In this post we will uncover a Java web service concept. In particular, we will begin with Java advantages, then we will proceed with web server and web application concepts, and finally we will take a look at how a Java web service processes the request. We will also share some practical recommendations on tools and technologies that can be utilized when working with web services.
Good things about Java
Let's start with taking a look at Java basics.
Before this language appeared, C++ was a widespread means of solving many programming tasks. What are the biggest challenges associated with it?
- Memory management is a real problem. That is, programmers need to allocate and free up memory manually. A common mistake (even among the experienced programmers) is to forget to free up memory. In addition, in C ++, the contents of memory can be accessed directly by the address, which means that, when working in one part of the program, the data of another part of it can be corrupted.
- Program needs to be compiled for each platform (operating system and hardware) that we want to use it on.
Java was developed to resolve these issues.
First, it allows to free a developer from memory management. Second, Java code is capable of working on different platforms. This is achieved thanks to Java Virtual Machine (JVM) which acts as an intermediate layer between compiled Java code and platform. So all the developers need to run the code is having JVM for the platform needed. Fortunately, it's most likely that this JVM exists yet as it is provided by either Oracle or platform vendor. That is, we compile a class (or set of classes), and transfer it to JVM for execution.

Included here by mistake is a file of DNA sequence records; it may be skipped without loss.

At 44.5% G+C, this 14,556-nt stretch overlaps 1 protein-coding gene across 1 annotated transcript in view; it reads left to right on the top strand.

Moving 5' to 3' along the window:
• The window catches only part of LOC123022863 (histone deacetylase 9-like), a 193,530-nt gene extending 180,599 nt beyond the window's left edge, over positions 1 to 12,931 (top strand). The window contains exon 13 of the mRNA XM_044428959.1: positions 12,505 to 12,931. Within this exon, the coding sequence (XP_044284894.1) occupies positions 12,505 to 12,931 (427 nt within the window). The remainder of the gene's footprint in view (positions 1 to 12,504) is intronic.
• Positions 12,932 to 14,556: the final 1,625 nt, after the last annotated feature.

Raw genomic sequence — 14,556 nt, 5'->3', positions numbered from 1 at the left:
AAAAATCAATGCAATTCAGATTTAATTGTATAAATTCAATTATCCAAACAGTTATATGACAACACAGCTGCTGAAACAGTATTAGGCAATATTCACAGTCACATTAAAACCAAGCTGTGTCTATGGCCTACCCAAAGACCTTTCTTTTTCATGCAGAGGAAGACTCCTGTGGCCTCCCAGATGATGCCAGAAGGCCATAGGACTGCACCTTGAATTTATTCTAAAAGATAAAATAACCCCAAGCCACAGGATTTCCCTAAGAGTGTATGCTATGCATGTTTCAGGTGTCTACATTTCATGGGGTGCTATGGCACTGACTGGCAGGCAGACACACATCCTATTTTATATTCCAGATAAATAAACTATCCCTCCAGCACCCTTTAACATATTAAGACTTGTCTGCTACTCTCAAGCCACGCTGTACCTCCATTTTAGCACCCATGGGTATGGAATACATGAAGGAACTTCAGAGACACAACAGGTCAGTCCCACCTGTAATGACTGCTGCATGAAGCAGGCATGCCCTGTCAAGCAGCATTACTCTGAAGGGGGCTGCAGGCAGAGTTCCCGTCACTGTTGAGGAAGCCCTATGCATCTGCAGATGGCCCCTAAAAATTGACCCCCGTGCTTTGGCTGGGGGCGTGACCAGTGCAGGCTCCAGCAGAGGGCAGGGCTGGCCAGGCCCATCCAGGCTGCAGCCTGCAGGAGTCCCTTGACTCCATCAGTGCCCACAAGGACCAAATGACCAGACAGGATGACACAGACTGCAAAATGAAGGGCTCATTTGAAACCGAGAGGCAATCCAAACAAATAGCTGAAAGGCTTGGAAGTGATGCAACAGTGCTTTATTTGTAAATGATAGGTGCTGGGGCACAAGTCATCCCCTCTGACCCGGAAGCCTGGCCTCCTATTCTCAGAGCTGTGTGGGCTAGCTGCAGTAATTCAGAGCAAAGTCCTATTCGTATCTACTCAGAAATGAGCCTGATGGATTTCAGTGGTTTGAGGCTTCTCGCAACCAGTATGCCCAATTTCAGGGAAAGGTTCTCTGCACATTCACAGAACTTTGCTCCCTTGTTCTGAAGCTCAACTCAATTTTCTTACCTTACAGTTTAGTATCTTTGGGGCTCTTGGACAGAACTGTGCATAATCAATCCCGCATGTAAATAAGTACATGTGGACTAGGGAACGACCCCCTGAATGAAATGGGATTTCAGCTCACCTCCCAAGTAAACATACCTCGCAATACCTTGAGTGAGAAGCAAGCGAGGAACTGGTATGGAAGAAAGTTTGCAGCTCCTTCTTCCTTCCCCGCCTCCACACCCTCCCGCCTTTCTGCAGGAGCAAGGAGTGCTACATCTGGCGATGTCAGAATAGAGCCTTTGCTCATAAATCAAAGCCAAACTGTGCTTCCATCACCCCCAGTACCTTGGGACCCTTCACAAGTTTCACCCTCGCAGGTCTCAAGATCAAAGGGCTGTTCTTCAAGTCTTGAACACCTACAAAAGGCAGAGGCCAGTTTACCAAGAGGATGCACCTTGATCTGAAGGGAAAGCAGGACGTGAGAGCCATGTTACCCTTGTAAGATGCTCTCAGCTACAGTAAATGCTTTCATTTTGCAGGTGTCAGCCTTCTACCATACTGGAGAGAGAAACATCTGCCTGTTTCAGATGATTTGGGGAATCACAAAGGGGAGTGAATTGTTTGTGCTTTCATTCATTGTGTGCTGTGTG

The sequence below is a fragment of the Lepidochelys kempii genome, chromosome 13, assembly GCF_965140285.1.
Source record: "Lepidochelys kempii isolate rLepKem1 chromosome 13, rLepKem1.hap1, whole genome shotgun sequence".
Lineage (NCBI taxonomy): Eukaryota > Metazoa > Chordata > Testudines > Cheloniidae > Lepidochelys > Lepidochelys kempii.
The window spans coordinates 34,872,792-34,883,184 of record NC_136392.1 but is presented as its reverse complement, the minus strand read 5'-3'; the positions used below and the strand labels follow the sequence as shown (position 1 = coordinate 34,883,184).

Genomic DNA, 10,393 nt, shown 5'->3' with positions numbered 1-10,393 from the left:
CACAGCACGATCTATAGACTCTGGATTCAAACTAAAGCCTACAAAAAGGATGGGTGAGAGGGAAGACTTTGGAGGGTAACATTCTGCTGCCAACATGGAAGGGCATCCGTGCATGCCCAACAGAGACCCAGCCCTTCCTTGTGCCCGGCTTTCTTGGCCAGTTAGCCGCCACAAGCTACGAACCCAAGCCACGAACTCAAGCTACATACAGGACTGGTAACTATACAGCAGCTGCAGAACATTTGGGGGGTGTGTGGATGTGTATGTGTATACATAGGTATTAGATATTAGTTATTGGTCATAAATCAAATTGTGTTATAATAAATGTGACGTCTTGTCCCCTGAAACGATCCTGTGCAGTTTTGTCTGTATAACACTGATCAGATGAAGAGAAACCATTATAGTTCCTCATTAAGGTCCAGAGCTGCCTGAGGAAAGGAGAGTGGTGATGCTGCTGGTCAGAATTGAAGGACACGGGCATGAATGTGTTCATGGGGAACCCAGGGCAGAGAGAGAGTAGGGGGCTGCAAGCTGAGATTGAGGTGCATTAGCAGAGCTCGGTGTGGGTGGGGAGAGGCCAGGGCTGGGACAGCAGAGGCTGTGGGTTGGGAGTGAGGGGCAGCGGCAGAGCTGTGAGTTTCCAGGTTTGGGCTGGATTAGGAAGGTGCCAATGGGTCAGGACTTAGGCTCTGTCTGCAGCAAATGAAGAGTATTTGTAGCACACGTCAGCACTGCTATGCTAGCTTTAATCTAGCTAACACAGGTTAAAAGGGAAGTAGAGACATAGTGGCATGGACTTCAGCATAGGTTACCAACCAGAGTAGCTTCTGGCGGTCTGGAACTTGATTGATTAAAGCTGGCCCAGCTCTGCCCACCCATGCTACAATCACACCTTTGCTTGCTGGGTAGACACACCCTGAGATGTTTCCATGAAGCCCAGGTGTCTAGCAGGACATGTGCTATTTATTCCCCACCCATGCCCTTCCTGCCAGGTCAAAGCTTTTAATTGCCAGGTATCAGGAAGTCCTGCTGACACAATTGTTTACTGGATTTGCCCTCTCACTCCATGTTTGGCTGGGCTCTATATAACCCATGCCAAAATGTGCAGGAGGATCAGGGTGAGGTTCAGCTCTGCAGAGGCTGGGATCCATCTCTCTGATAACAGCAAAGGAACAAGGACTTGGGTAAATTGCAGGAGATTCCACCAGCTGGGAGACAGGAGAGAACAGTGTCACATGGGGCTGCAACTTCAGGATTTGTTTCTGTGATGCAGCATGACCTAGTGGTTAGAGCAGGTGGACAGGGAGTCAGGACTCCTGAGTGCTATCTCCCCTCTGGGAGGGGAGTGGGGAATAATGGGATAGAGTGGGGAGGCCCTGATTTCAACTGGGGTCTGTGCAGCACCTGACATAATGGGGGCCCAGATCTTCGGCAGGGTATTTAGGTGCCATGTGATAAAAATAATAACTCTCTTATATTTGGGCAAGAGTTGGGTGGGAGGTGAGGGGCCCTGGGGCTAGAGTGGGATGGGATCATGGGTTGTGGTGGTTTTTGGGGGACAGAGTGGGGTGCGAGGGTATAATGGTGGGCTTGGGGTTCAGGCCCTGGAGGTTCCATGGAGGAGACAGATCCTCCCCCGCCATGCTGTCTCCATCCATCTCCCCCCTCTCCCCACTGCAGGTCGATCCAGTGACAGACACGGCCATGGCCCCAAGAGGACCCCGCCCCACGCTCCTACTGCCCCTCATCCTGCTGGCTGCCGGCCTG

This was briefly about Java advantages. Now we'd like to describe shortly how web servers operate.
How web servers and web apps operate
A user goes to the Internet, enters a web address into the address bar… How does a user get the desired web page?
There are DNS servers. They act as a dictionary: there is a match list between the site name and the IP of the server where the site content is located (that is called "resolve name by IP"). This is for public servers. Which DNS servers exactly will be used for search (their IP addresses) depends on the connection to the network and on the provider.
Then, as soon as we found the address, our request from the browser is sent there. There is a special application installed on the computer with the specified IP address – a web server. Its task is to produce content. DNS servers can "tell" at which address a website is located. Then a web server returns the required content to a user.
In cases when dynamic content is requested, however, a web server isn't capable of generating it. Say, in case of an E-shop content is dynamic: a catalog is constantly changing, users have their personal pages that differ from one another. Therefore, the dynamics needs to be recreated.
How to achieve this?
A web server "understands" that it cannot do it on its own, and thus it redirects a request to an application. What kind of an application is it?
It should receive HTTP requests and produce content which cannot be defined statically. In addition, , it returns a web page (HTML).